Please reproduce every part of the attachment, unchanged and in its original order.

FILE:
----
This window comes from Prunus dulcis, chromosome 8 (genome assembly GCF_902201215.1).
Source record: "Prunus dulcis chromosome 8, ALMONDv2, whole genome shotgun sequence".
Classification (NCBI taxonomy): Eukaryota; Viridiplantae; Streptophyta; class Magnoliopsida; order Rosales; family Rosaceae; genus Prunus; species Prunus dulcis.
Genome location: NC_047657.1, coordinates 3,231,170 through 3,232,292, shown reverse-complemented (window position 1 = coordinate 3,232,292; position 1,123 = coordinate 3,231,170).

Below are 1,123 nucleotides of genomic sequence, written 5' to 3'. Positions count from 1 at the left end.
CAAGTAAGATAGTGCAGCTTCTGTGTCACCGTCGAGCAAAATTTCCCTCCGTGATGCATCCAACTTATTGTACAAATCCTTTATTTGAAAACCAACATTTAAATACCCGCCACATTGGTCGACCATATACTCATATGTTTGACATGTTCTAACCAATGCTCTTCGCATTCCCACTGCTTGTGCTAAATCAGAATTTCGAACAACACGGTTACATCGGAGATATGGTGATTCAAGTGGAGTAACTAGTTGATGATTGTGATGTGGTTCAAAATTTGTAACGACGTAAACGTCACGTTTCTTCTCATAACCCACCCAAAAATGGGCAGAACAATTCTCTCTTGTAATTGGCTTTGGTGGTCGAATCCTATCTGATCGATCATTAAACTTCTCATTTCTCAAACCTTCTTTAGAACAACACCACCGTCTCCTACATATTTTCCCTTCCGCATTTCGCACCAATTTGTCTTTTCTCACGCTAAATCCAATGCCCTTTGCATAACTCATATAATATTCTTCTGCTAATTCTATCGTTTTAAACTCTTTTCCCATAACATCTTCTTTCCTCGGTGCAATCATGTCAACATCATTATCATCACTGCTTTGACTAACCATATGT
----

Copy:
This window comes from Prunus dulcis, chromosome 8 (genome assembly GCF_902201215.1).
Source record: "Prunus dulcis chromosome 8, ALMONDv2, whole genome shotgun sequence".
Classification (NCBI taxonomy): Eukaryota; Viridiplantae; Streptophyta; class Magnoliopsida; order Rosales; family Rosaceae; genus Prunus; species Prunus dulcis.
Genome location: NC_047657.1, coordinates 3,231,170 through 3,232,292, shown reverse-complemented (window position 1 = coordinate 3,232,292; position 1,123 = coordinate 3,231,170).

Below are 1,123 nucleotides of genomic sequence, written 5' to 3'. Positions count from 1 at the left end.
CAAGTAAGATAGTGCAGCTTCTGTGTCACCGTCGAGCAAAATTTCCCTCCGTGATGCATCCAACTTATTGTACAAATCCTTTATTTGAAAACCAACATTTAAATACCCGCCACATTGGTCGACCATATACTCATATGTTTGACATGTTCTAACCAATGCTCTTCGCATTCCCACTGCTTGTGCTAAATCAGAATTTCGAACAACACGGTTACATCGGAGATATGGTGATTCAAGTGGAGTAACTAGTTGATGATTGTGATGTGGTTCAAAATTTGTAACGACGTAAACGTCACGTTTCTTCTCATAACCCACCCAAAAATGGGCAGAACAATTCTCTCTTGTAATTGGCTTTGGTGGTCGAATCCTATCTGATCGATCATTAAACTTCTCATTTCTCAAACCTTCTTTAGAACAACACCACCGTCTCCTACATATTTTCCCTTCCGCATTTCGCACCAATTTGTCTTTTCTCACGCTAAATCCAATGCCCTTTGCATAACTCATATAATATTCTTCTGCTAATTCTATCGTTTTAAACTCTTTTCCCATAACATCTTCTTTCCTCGGTGCAATCATGTCAACATCATTATCATCACTGCTTTGACTAACCATATGT